Skip to Main Content
U.S. Forest Service
Caring for the land and serving people

United States Department of Agriculture

Home > Search > Publication Information

  1. Share via EmailShare on FacebookShare on LinkedInShare on Twitter
    Dislike this pubLike this pub
    Author(s): Kyoung Ro; Mark Dietenberger; Judy Libra; Richard Proeschel; Hasan K. Atiyeh; Kamalakanta Sahoo; Wonkeun J. Park
    Date: 2019
    Source: Environments. 6(8). 15 p.
    Publication Series: Scientific Journal (JRNL)
    Station: Forest Products Laboratory
    PDF: Download Publication  (1.0 MB)


    In this study, the economic feasibility of producing ethanol from gasifcation followed by syngas fermentation via commercially available technologies was theoretically evaluated using a set of selected livestock and agricultural and forest residuals ranging from low valued feedstocks (i.e., wood, wheat straw, wheat straws blended with dewatered swine manure, and corn stover) to high valued oilseed rape meal. A preliminary cost analysis of an integrated commercial system was made for two cases, a regional scale 50 million gallon (189,271 m3) per year facility (MGY) and a co-op scale 1–2 MGY facility. The estimates for the minimum ethanol selling prices (MESP) depend heavily on the facility size and feedstock costs. For the 1–2 MGY (3785–7571 m3/y) facility, the MESP ranged from $5.61–$7.39 per gallon ($1.48–$1.95 per liter) for the four low-value feedstocks. These high costs suggest that the co-op scale even for the low-value feedstocks may not be economically sustainable. However, the MESP for the 50 MGY facility were signifcantly lower and comparable to gasoline prices ($2.24–$2.96 per gallon or $0.59–$0.78 per liter) for these low-value feedstocks, clearly showing the benefts of scale-up on construction costs and MESP.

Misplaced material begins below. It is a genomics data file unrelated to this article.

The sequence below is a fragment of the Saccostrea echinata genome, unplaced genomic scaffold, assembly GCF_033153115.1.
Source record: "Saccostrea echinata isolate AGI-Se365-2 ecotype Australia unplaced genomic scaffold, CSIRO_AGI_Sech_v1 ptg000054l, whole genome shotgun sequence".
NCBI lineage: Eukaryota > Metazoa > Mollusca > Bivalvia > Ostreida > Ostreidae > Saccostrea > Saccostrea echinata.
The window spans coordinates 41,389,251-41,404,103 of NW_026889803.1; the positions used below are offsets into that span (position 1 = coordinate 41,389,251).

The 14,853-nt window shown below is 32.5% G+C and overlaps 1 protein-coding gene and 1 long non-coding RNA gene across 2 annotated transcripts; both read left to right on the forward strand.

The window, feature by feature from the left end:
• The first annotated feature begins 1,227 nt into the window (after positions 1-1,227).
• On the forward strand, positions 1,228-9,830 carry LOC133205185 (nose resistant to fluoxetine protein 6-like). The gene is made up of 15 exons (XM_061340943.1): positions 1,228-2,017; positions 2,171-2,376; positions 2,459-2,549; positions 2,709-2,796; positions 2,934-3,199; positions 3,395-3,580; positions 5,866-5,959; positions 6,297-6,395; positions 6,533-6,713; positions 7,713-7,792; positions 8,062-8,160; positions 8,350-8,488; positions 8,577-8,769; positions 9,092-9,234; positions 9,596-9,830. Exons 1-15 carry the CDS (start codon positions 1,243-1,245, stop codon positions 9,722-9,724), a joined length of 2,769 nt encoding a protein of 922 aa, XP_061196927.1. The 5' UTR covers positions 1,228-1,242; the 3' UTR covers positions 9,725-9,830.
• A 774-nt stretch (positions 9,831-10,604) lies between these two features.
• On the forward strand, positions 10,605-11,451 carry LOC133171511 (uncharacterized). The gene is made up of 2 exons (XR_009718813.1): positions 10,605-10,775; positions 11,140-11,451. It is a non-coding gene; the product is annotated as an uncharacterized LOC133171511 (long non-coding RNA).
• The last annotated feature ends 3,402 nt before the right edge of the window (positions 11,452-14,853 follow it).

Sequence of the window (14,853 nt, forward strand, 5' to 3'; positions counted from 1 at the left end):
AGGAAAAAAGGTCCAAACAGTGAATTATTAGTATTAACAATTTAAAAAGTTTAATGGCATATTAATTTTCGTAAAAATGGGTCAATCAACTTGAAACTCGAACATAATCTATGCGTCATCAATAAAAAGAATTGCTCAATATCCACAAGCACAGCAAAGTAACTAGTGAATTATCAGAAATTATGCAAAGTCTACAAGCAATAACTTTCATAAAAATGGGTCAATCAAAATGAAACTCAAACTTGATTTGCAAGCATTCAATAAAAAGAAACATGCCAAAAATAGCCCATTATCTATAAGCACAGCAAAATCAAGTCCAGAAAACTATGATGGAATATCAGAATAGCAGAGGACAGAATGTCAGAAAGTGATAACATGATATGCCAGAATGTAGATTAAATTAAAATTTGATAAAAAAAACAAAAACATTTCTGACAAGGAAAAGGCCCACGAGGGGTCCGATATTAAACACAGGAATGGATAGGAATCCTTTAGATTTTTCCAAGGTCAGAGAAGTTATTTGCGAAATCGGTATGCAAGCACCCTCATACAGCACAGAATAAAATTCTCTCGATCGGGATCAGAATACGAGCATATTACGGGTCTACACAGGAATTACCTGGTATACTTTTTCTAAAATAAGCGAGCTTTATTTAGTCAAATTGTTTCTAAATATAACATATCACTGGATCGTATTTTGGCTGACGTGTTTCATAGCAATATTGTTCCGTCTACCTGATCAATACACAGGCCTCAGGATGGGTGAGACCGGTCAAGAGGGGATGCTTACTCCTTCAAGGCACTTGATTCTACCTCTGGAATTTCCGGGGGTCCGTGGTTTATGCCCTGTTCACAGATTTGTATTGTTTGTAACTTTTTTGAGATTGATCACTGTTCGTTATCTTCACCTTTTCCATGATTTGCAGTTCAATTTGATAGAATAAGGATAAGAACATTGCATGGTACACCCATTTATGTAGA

Publication Notes

    • We recommend that you also print this page and attach it to the printout of the article, to retain the full citation information.
    • This article was written and prepared by U.S. Government employees on official time, and is therefore in the public domain.


    Ro, Kyoung S; Dietenberger, Mark A; Libra, Judy A; Proeschel, Richard; Atiyeh, Hasan K.; Sahoo, Kamalakanta; Park, Wonkeun J. 2019. Production of ethanol from livestock, agricultural, and forest residuals: an economic feasibility study. Environments. 6(8). 15 p.


    Google Scholar


    Swine manure, cover crops, wood, oilseed rape, syngas fermentation, gasification

    Related Search

    XML: View XML
Show More
Show Fewer
Jump to Top of Page